How Leaders Can Keep The Best Of ‘Crisis Mode’

Dan Hawkins

CEOs and management teams have faced an unprecedented social and economic crisis that has prompted organizations to quickly adopt new business priorities, leadership behaviors and cadences. Senior leaders have had to embrace change and adapt their organizations more rapidly and on a more widespread basis than any other crisis I have seen in my lifetime.

But instead of causing these organizations to break, or even bend, the COVID-19 crisis has often been an occasion for surprising resilience, focus and action. We have seen organization silos broken down, management teams galvanized and leaders who are doing some of the best work of their careers. We are seeing many constructive insights emerging from this crisis that can have beneficial effects on organizations for many years to come.

It is inspiring to hear the positive impact that the COVID-19 crisis has had on leader behavior and company culture. One of my clients, John, is a senior vice president for a major payroll and human resources company. He told me, “We have noticed how successful we can be as a team. We have been working with zero silos, have a regular cadence and are putting our employees and customers in at the top of every discussion and decision. I have never been prouder of our team.” His company has learned they can be more decisive, agile and rapid in moving the business during this extraordinary time.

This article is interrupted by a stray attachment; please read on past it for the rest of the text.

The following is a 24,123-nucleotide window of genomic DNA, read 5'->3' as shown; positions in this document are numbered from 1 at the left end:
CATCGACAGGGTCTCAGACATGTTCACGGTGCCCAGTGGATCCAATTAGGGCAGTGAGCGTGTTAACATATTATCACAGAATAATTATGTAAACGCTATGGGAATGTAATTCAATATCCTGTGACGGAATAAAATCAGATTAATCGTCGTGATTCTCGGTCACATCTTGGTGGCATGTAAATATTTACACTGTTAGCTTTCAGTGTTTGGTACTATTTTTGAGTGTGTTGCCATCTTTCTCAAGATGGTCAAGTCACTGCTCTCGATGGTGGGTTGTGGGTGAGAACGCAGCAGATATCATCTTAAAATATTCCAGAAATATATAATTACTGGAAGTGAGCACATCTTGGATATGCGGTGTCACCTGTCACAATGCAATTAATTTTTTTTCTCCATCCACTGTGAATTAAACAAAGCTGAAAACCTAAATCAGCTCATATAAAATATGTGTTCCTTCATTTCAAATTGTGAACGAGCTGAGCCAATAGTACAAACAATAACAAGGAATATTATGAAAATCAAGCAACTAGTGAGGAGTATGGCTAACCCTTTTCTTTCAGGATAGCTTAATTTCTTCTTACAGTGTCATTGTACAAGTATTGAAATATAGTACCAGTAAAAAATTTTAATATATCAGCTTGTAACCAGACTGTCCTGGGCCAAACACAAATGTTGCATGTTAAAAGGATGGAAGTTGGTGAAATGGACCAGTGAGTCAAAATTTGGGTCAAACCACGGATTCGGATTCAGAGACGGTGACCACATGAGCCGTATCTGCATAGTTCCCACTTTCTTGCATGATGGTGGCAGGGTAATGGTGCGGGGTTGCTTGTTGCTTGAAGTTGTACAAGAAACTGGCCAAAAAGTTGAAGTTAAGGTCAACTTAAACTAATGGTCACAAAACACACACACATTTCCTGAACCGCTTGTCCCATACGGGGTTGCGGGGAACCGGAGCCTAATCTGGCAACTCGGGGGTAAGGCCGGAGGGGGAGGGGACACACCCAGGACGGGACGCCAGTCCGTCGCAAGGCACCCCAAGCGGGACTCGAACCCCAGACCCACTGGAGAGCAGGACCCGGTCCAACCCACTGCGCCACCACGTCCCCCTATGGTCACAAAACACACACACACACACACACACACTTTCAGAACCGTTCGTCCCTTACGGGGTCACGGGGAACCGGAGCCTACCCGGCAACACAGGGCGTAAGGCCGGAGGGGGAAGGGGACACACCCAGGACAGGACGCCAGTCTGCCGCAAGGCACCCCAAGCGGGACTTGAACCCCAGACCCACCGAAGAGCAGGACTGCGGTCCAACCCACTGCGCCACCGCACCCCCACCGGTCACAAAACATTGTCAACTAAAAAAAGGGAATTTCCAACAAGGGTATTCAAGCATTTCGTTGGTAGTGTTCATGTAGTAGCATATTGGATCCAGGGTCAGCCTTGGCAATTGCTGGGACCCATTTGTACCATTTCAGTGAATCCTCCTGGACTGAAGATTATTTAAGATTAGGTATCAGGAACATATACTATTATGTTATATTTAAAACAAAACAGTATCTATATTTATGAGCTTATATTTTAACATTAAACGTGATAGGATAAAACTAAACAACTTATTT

Another client, Ray, is CEO of a packaging company. He shared that “during the crisis, we have more cross-organization communication than ever. We are solving not only pandemic problems but identifying ways to improve our business in general. It isn’t me driving this; it is our managers running the company.” His company has experienced record months recently by engaging and mobilizing their front-line leaders and their employees like never before.

I am sure many top leaders have discovered and experienced similar circumstances with management teams and organizations rising to the occasion. There are some valuable leadership lessons to be learned that must be applied after the crisis passes. How do you preserve and maintain your best practices to improve business and organization effectiveness in the future?

Learnings To Take Forward After The Crisis

Senior leaders have shifted to crisis mode literally overnight, are managing large businesses and organizations from their homes and have suddenly shifted operations so they can have focused, intense videoconferences and management team meetings throughout the day. This crisis is obliterating layers of unnecessary bureaucracy and organizational politics. When people are hyper-focused on responding to a moment of crisis, it can be a chance for people to unite around a shared purpose, without the usual noise, resistance and infighting. Based on our exceptional clients’ response and success over the last several months, below are some learnings to apply when we are on the other side of this crisis: